b2b lead predictive analytics
 

In this guest article, Dr Niladri Syam shares tips for successful B2B forecasting models.

The undeniable truth is that every company in B2B has only limited sales and marketing resources. The most significant expense of selling organisations is the cost of their sales force. Companies should always be on the lookout for methods that can potentially enhance the productivity of their sales operations. Salespeople often act on leads, generated either by marketing or by themselves.

Not all leads are alike – some are much more likely to result in final sales than others are. Even though it seems self-evident that sending only the high-quality leads helps sales teams close deals more efficiently, actual practice lags far behind.

According to a recent study by MarketingSherpa, “61 % of B2B marketers send all leads directly to sales; however, only 27 % of those leads will be qualified” (Doyle, 2011). Of the 27% qualified leads, the lead qualification process is often ad hoc and does not incorporate the latest available methodologies.

 
Two of the most well-established principles in marketing are segmenting and targeting. After dividing the market into several homogeneous segments, marketers identify a subset of customer segments to target. The targeted segments that are chosen are the most attractive ones in the company’s estimation. This approach ensures that the marketer achieves the most efficient allocation of marketing resources by only selectively targeting high potential segments.

 

An analogous approach is also likely to prove beneficial for the selling organisation when it comes to lead management. The idea is that the sales organisation should rely on data-based, analytical methodologies by which they can sort their leads into ‘bins’ based on the attractiveness of the leads. Targeting the most attractive sales leads avoids a situation where resources are wasted in pursuing the low percentage customers. This is the concept of ‘Lead Targeting’.

 

Effective Lead Targeting rests on a few well-established and battle-tested principles:

1. Analysis of past behavior is the strongest predictor of future behavior
2. Inferred importance weights are often more valid than self-reports
3. Resources should be spent on areas where the ‘marginal’ returns are highest

 

The good news is that social scientists have developed a whole toolkit of analytical tools that accomplish all of the above: Predictive Modeling. Simply stated, Predictive Models are designed to quantify the probability that a given customer/lead will purchase in the future. Data on past behaviour along with consumers’ preferences are inputs to these models, and the outputs are inferred importance weights. These importance weights along with the choices yield the required probabilities.

 

Predictive Models are designed to quantify the probability that a given customer/lead will purchase in the future. Click To Tweet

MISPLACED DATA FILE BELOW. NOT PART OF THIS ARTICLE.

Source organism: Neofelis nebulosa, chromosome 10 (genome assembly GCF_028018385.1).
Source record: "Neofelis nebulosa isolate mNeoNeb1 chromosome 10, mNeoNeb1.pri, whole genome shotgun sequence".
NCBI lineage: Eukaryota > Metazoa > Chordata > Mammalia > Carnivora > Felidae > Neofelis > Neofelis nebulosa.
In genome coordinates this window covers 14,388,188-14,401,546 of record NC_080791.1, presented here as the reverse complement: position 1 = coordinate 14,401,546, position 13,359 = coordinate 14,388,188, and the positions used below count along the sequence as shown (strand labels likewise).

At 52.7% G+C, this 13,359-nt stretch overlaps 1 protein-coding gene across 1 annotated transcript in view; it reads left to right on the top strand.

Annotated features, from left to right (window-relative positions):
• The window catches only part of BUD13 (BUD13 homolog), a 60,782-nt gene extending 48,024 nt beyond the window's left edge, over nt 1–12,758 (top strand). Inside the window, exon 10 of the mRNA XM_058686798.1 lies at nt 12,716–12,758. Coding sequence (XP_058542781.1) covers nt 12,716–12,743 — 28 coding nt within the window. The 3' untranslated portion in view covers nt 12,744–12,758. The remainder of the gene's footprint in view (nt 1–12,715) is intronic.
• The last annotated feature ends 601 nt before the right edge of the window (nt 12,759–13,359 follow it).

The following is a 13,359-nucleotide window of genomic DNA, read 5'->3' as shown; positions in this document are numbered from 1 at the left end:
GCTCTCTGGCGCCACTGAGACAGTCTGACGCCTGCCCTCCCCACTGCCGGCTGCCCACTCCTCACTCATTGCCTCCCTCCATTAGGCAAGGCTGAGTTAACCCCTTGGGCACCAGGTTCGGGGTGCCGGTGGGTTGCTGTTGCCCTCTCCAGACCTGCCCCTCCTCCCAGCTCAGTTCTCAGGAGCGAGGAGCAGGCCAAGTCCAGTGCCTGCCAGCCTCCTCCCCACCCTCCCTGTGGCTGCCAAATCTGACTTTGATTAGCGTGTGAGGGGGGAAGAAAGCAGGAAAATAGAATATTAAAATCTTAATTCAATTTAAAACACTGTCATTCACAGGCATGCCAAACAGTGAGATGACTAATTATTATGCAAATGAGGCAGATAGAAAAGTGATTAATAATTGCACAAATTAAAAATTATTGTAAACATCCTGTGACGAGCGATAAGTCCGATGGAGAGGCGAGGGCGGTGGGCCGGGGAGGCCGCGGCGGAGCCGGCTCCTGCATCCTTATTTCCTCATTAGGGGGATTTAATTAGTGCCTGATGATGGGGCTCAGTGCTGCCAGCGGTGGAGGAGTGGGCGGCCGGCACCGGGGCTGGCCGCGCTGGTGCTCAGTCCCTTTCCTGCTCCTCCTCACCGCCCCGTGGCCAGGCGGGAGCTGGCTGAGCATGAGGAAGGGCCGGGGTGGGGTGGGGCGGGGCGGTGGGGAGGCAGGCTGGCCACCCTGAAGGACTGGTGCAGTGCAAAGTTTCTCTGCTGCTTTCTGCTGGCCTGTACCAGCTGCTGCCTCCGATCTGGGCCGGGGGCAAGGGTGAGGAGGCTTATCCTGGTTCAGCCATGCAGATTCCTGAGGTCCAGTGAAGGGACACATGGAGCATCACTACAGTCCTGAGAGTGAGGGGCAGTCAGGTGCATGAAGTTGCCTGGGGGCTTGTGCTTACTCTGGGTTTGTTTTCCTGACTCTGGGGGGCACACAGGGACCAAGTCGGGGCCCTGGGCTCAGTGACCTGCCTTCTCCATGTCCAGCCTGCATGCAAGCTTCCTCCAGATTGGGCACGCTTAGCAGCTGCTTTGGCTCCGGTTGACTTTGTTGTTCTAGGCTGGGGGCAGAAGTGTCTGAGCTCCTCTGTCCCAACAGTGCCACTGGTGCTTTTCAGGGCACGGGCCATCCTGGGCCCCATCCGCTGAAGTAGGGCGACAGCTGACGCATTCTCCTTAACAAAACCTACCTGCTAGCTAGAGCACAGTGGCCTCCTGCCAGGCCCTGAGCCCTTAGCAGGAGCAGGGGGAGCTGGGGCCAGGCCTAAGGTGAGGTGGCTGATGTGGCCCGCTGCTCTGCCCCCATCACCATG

This Management Science approach to Lead Targeting is not merely theoretical. It has been applied in the field by a few companies and has met with tremendous success whenever it has been applied.

For example, Professor Dennis Gensch at the University of Wisconsin-Milwaukee, along with a team of executives at ABB, has implemented a Logit model, a type of predictive model, to obtain the probability that a customer of ABB will buy in the future (Gensch et al. 1990).

They then divided the customers into four groups based on these probabilities and identified two groups where additional spending on marketing and sales would be most useful.

 

Customers who have a very high probability or a very low likelihood of purchasing in the future are not as attractive for receiving additional resources as clients who are likely to switch to a competitor, Click To Tweet

 

Customers who have a very high probability and customers who have a very low likelihood of purchasing in the future are not as attractive for receiving additional resources as clients of ABB who are likely to switch to a competitor, say GE, and current customers of GE who are likely to be attracted to ABB. The latter two groups of customers are in play and should be targeted by ABB’s salespeople, consistent with the idea that resources should go to leads whose marginal productivity is highest.

 

Accurate forecasting of these probabilities is essential for proper Lead Targeting. Another advantage of the Management Science approach is that it is possible to do useful counterfactuals. Gensch et al. (1990) perform such a counterfactual analysis to demonstrate that their approach improves profits significantly compared to not following it. These methods have stood the test of time, and it is clear that many more companies could benefit from such a scientific approach to Lead Targeting.

 

References:
1. Doyle, Jen, 2011, “Funnel Optimization: Why marketers must embrace change”, http://sherpablog.marketingsherpa.com/b2b-marketing/lead-gen/b2b-funnel-optimization/
2. Gensch, Dennis, Nicola Aversa and Stephen Moore, 1990, “A Choice-Modeling Marketing Information System that Enabled ABB Electric to Increase its Market Share”’ Interfaces, 20 (1), 6-25.

 

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About Niladri Syam:
Before joining the faculty as an Associate Professor of Marketing at the University of Missouri, Professor Syam taught at the Bauer College of Business, University of Houston. Prof. Syam also spent two years at Tilburg University in the Netherlands. His research has appeared in Marketing Science and Review of Marketing Science. He has served on the editorial board of Marketing Science. In 2008, he was one of two professors in the Bauer College of Business to receive the Melcher Award for Excellence in Research. Bio